ARCHIVED - Hydrogen lifts the load

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April 06, 2009— Vancouver, British Columbia

Late in 2008, Plug Power Inc. sold more than 200 GenDrive™ hybrid hydrogen fuel cell packs to Central Grocers Inc., to power forklifts in a giant new central warehouse complex in Illinois.

Based in the U.S., Plug Power gained the technology in 2007 when it acquired a Canadian company, Cellex Power Products, which now builds and sells the technology as Plug Power Canada. Cellex was incubated in the Vancouver-based NRC Institute for Fuel Cell Innovation (NRC-IFCI).

Fuelling the Plug Power GenDrive™ fuel cell with hydrogen is safe and easy, and takes less than five minutes.

Fuelling the Plug Power GenDrive™ fuel cell with hydrogen is safe and easy, and takes less than five minutes.

The GenDrive power units consist of hydrogen fuel cells produced by another Canadian manufacturer, Ballard Power Systems, which are integrated with battery or super capacitor storage and sophisticated controller electronics. These components are then packaged for rugged environments.

Sliding straight into the standard lead-acid battery compartments in existing electric forklifts, the power units pack hidden benefits, says Warren Brower, product marketing manager at Plug Power's Latham, New York headquarters. The hydrogen power packs are non-toxic, have zero emissions and last years longer than batteries. They also streamline warehouse operations. A fuel cell takes only two or three minutes to refill with hydrogen once or twice a day, allowing operators to move more material. By comparison, charging and changing lead acid batteries takes hours, and charging rooms eat into profitable warehouse space.

"Fuel cells eliminate the need for a great deal of equipment," says Brower. "Our fuel cells go into a lift truck and stay in it."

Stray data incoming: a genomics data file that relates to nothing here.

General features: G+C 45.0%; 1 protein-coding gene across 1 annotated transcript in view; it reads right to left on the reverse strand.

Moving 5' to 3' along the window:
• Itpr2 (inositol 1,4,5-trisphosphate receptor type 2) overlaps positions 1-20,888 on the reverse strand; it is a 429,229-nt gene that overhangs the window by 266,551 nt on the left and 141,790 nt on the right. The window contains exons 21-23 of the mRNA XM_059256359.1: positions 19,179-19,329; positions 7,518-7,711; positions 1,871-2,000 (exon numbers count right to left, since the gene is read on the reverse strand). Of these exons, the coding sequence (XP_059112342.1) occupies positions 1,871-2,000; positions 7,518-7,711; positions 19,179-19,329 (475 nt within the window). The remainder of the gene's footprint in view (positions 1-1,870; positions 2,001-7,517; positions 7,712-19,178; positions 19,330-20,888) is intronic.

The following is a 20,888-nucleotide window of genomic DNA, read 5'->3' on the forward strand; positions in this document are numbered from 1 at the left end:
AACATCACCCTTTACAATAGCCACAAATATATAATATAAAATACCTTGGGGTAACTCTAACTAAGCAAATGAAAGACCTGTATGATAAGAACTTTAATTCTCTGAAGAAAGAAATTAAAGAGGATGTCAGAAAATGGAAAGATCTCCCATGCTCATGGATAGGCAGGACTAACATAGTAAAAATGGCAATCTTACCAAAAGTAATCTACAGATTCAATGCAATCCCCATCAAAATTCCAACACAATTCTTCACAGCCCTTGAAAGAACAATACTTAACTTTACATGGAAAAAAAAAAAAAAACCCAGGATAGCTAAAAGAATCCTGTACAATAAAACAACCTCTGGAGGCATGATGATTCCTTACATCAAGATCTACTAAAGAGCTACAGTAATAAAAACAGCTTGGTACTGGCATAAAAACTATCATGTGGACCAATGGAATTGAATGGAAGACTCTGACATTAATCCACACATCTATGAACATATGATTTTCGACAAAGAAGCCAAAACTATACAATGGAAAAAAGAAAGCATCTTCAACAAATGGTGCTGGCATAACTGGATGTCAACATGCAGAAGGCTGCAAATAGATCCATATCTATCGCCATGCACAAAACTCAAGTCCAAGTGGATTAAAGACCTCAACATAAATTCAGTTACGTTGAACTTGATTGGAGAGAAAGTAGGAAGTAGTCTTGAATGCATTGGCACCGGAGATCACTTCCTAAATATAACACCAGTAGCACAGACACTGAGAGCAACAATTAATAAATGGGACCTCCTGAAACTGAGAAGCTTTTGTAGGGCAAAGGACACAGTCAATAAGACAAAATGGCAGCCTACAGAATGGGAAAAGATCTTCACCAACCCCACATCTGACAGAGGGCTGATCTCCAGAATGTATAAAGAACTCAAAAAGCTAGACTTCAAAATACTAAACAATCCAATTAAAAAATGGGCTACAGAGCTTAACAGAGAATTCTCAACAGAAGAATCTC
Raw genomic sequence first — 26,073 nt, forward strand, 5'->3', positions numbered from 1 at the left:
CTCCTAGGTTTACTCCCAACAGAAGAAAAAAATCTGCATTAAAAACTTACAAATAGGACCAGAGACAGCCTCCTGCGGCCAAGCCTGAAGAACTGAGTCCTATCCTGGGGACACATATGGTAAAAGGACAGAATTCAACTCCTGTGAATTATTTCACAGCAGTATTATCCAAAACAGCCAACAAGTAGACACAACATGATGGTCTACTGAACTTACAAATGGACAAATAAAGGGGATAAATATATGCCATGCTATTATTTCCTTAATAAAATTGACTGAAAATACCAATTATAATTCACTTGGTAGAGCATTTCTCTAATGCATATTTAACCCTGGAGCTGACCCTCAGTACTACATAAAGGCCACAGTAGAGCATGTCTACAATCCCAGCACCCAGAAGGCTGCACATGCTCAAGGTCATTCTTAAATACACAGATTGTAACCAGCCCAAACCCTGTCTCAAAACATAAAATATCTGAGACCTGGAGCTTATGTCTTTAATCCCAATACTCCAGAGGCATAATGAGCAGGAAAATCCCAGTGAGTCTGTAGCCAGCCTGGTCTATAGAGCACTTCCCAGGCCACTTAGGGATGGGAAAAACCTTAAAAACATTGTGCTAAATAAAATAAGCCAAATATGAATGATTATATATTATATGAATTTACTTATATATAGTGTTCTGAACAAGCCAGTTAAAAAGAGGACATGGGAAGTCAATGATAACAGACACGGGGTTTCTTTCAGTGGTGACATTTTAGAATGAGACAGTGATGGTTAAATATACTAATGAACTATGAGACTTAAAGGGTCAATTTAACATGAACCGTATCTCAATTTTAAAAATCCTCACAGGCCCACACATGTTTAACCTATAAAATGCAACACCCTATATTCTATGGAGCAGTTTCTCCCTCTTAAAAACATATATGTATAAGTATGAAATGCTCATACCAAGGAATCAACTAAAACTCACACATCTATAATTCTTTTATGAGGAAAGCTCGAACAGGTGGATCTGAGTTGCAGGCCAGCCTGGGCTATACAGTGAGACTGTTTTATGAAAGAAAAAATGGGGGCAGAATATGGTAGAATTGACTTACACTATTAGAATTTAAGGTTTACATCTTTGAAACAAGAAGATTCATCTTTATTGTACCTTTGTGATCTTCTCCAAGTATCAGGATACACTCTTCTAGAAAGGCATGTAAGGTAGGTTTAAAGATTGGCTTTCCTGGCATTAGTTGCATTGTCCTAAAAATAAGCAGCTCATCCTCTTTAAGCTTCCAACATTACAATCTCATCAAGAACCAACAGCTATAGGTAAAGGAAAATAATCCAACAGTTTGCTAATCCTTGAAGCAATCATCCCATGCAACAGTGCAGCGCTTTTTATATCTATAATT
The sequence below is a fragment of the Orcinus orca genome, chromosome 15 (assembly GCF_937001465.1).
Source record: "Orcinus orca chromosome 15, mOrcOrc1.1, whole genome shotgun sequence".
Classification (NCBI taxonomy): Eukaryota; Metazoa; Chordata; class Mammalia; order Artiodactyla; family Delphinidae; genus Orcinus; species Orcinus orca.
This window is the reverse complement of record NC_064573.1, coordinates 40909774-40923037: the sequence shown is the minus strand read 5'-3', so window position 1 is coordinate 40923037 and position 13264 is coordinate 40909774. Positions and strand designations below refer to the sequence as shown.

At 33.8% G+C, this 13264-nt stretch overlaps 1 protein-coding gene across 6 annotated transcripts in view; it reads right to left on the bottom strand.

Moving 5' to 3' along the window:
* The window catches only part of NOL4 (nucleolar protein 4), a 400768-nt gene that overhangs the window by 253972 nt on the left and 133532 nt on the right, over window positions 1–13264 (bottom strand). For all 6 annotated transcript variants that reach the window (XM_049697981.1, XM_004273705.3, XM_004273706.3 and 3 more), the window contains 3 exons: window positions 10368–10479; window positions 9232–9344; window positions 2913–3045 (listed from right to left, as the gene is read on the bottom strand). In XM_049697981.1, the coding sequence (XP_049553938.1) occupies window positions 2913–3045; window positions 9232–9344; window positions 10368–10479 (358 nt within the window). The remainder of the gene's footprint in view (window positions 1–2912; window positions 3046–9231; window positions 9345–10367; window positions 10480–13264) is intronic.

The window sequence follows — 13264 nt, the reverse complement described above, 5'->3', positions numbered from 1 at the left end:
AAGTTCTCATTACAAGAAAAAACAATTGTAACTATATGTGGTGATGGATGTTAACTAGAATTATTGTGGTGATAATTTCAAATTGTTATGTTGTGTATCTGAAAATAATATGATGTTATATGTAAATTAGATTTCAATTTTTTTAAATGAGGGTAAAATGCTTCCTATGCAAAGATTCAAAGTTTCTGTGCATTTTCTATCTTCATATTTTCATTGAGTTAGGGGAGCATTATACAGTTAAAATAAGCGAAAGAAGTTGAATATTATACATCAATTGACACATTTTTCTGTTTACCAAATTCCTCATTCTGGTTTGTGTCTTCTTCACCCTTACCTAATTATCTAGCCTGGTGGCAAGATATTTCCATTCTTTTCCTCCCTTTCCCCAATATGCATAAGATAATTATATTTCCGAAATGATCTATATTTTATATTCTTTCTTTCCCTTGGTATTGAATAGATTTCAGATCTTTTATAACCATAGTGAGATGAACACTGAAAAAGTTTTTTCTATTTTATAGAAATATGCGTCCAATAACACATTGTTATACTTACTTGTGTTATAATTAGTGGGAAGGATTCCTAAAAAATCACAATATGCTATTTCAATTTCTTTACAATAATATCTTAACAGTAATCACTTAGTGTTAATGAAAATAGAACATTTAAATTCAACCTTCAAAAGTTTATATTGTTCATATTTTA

Adrian Corless, now Plug Power Canada's Chief Technology Officer, began developing the fuel cell packs with Cellex in 1999. At the time, the infant fuel cell industry was targeting obvious "megamarkets" — automotive and home power — but Cellex CEO (now Plug Power Canada President) Chris Reid knew these markets needed massive, unbuilt hydrogen infrastructure to work. He also knew warehouse complexes concentrated enough forklifts to simplify hydrogen delivery and make forklift fuel cells quickly practical and profitable. Powering forklifts is a niche market, but its potential worldwide value is $6-8 billion dollars a year.

When Reid heard that NRC was establishing its fuel cell institute, Cellex became the first tenant of NRC-IFCI in November 1999. There, it gained access to high grade offices, machine shops, Vancouver's first publicly available hydrogen-safe labs for testing its prototypes, as well as gas procurement, information technology and administrative support. Cellex also gained crucial networking opportunities and the credibility to attract investors.

Its initial product development went so well that Cellex raised enough investment capital to lease its own building the next summer. The former two-person concern graduated from the incubator with 330 square metres of offices and labs. Over the next six years, it prepared its product for market, as customers began to notice the obvious cost advantages. By 2006, clients like Wal-Mart had tried Cellex fuel cells and wanted more.

"Having those customers validate our technology and start to purchase it in a commercial form led Plug Power to make the move to purchase Cellex," says Corless. "NRC was very helpful to us. Because of the infrastructure and support it provided, we were able to demonstrate our first prototypes seven months later. Without NRC — the investment they were willing to make on infrastructure, and their willingness to incubate new companies — it would have been difficult for us to get off to such a quick start and attract customers as quickly as we did."

NRC-IFCI has since grown into a regional networking and innovation hub. The institute is currently incubating 14 hydrogen fuel cell companies, and houses the Canadian Hydrogen and Fuel Cell Association (CHFCA) as well as NRC-IRAP (Industrial Research Assistance Program) and NRC-CISTI (Canada Institute for Scientific and Technical Information) offices. It continues to be a catalyst, attracting new foreign investment, start-ups and spin-offs to grow Vancouver's fuel cell technology cluster. "NRC-IFCI is a facility that any one company by itself would be unable to build, but that many companies have a need for," says John Tak, President and CEO of CHFCA.

Related information

Enquiries: Media relations
National Research Council of Canada

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